It all started in the international terminal’s departure gate destined first for Bangkok. The 6 lucky media people selected by Oman Tourism, and our tourism rep/guide, were meeting each other before what was about to be a very itinerary-intense and exhausting 10 days together.
One of the members, Dusk, makes it known to the group that she has terribly overpacked, and is over the baggage restrictions, with a 28kg checked bag.
I gasp! Twenty-eight kilos… that’s over 60 pounds… for a short 10-day trip!
Thinking I’m more in-line with what’s normal, I respond, “My checked bag was 7.9kg.”
To which every other person in the group gasps and wonders how in the heck I only packed a 17.5 pound bag for a long 10-day trip!
Ah… the very opposite ends of the spectrum in packing styles with me at one end, and all the other girls at the very other.
Here’s what I learned about my packing style on that trip to Oman:
I am not your typical packer. I know that over the years I have surrounded myself with the advice and knowledge of other backpackers looking for the best, lightest and easiest packing list to carry on our backs… but when compared to other travelers, I’m a bit of a freak of nature. That’s OK. My back thanks me every day of travel because of it. So does my sanity.
I am not fashionable. So, I’m sure this makes it 100 times easier for me to pack light. I’m like this in my normal life, too. Have a look in my closet and you’ll be met with a handful of clothing items… period. I like to dress myself up with accessories – big rings, flashy earrings, scarves and bags.
The Pros of Packing Light:
I can carry what I pack. It’s part of the female travel manifesto our belief that you should bring what you can carry yourself. Why? Because it makes travel easier, less stressful, and helps you, a traveling female, be more in control of yourself and belongings.
When everyone else was loading their giant suitcases up on hotel trollies, marking their room numbers and then waiting in the room for said bag, I had already carried my own to the room, unpacked, and hopped in the shower… without needing to wait. I didn’t need to call ahead for a bellboy to collect my bag, and I definitely didn’t need to see those workers struggle up a flight of stairs with my 60 pound load.
I have no backpack space waste. Not a single thing was put in my bag that did not end up getting worn. That was a major win! Nothing worse that having to lug around items that never see the light of day.
Repacking my bag is simple. For the other girls, it became a chore — something dreaded the night before checking out of a hotel. It became a worry when bags at the airport were being weighed at check-in. Not for me… I only gained 2kg in weight for my trip home.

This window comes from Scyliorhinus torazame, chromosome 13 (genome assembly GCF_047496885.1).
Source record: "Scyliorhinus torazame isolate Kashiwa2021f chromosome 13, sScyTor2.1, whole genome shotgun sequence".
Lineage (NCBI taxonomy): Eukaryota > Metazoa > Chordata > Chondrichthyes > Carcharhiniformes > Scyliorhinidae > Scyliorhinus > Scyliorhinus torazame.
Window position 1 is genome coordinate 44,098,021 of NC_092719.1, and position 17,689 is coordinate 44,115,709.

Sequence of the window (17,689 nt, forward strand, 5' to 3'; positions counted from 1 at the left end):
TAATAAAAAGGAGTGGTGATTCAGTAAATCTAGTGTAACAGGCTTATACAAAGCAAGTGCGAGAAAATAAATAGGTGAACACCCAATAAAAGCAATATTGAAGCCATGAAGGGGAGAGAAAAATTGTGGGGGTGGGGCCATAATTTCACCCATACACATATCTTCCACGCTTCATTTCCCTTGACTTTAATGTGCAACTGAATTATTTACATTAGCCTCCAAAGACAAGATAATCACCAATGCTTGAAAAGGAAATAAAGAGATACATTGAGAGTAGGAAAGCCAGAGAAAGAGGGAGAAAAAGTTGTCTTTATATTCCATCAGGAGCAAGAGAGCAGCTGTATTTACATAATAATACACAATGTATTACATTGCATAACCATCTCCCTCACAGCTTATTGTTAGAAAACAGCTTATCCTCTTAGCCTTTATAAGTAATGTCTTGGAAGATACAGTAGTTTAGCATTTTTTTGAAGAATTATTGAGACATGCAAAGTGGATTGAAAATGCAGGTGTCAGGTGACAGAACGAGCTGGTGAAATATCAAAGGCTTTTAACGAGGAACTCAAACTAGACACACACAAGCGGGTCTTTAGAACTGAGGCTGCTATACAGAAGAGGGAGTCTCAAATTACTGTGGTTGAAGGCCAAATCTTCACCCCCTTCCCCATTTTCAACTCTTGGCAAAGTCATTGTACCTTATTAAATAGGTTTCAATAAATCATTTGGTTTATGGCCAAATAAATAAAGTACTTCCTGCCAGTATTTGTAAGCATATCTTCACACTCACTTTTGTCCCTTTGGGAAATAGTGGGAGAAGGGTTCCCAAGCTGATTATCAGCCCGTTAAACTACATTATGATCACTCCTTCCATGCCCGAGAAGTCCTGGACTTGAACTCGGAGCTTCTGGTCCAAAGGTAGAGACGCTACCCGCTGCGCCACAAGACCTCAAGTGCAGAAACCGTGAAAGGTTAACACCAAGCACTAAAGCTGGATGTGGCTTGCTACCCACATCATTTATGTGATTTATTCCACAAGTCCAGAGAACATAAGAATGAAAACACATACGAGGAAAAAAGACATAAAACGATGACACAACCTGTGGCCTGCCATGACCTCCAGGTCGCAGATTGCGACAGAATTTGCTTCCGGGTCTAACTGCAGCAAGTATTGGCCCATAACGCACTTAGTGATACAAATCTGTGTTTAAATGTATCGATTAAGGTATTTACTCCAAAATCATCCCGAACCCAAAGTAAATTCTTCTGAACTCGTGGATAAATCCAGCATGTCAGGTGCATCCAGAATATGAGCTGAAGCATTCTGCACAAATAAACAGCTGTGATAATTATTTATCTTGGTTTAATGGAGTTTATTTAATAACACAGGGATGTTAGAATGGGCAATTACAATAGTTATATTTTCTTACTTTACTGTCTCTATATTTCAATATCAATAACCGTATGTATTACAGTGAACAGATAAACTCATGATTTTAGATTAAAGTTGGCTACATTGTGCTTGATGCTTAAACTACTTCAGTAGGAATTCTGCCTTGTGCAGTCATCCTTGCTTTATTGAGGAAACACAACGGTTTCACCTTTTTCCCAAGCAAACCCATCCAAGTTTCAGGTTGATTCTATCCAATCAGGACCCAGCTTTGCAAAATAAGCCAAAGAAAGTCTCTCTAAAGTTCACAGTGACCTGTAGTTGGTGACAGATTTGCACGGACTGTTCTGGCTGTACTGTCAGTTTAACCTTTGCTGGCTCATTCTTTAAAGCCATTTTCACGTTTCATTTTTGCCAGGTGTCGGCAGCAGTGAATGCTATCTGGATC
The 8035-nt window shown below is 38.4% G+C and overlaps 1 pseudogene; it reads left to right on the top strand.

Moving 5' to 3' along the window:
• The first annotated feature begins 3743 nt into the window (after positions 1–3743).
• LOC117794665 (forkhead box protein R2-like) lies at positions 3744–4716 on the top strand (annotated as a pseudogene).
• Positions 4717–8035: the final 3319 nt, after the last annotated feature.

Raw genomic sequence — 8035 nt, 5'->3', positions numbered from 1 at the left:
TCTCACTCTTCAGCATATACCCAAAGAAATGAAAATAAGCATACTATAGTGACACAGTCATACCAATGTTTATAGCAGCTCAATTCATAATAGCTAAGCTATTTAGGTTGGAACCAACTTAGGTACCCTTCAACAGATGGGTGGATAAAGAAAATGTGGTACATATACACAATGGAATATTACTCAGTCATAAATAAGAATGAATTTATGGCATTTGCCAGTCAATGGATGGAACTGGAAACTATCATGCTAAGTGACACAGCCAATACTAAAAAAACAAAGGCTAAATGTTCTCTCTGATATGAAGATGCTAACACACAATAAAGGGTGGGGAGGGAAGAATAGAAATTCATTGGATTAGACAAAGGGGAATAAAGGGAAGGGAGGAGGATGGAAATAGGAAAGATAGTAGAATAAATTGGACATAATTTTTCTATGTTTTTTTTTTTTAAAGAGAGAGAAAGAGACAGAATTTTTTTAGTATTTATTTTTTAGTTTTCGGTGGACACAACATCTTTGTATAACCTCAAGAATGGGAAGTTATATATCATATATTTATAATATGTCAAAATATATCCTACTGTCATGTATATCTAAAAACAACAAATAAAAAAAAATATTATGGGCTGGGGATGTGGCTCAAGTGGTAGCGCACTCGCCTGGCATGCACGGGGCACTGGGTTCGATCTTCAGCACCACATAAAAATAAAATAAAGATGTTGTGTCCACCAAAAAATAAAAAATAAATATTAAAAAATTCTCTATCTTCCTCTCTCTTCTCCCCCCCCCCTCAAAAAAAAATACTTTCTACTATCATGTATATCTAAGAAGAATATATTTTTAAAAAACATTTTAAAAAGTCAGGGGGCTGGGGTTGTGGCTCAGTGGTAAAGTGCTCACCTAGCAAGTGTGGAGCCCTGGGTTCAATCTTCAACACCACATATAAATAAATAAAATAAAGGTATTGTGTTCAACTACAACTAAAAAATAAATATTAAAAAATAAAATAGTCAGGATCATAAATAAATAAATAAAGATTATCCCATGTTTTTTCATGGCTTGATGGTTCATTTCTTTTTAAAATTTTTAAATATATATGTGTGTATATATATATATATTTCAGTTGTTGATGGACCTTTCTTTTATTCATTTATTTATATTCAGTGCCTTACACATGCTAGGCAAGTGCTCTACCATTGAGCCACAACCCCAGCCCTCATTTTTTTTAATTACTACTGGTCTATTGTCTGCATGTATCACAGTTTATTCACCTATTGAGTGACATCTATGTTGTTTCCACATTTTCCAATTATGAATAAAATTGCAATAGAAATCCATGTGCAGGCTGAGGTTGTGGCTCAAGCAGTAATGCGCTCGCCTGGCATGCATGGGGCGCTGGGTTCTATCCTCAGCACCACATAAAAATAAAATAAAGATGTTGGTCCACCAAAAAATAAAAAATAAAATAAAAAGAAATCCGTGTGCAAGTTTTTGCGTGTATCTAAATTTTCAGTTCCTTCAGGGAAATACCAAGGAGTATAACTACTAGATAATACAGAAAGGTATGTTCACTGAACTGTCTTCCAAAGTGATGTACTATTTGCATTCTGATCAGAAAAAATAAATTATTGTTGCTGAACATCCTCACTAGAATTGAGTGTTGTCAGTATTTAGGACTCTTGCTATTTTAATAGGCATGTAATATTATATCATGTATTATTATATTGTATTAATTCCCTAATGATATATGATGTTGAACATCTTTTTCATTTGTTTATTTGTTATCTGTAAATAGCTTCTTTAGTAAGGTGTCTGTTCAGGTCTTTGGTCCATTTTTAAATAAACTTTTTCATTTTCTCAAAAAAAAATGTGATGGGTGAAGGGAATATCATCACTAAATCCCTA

The Cons of Packing Light:
I can feel underdressed at times. I shouldn’t have even worried about it… I mean, our itinerary said that jeans would be fine for our daily dinners and gave no indication really of needing something “dressy”. However, I was traveling with a few ladies that I think were a bit more into fashion and getting dressed up than normal. They were constantly changing clothes, constantly talking about what to wear, and one even blogs about fashion (enough said). That did have its way of making me second guess myself.
I might re-wear smelly clothes. When our itinerary got too busy, I didn’t have time to wash big clothing items like jeans and wait for them to dry. After sitting around a fire in the colder mountain area, my jeans and scarf sucked up that smoke smell that didn’t quite fade away completely. I did wear them again regardless. Meh.
Packing for Oman
Packing for Oman was my first experience in packing for the Middle East. The essential rules to note are that shoulders, knees, and cleavage should be covered, and heads should be covered when entering a mosque. I never realized how much I love tank-tops and meshy see-through layers until I was trying to pack for this trip. My favorite Exofficio Savvy Dress-up dress was out of the picture seeing how it was both sleeveless and too close to the knee to work. Instead, I brought loads of light layers, scarves and no bottoms shorter than capri pants. In addition, I brought a few key pieces of technical clothing — quick drying with sun protection — for those really hot days out in the desert. I’ll try and work out an official packing list in the near future.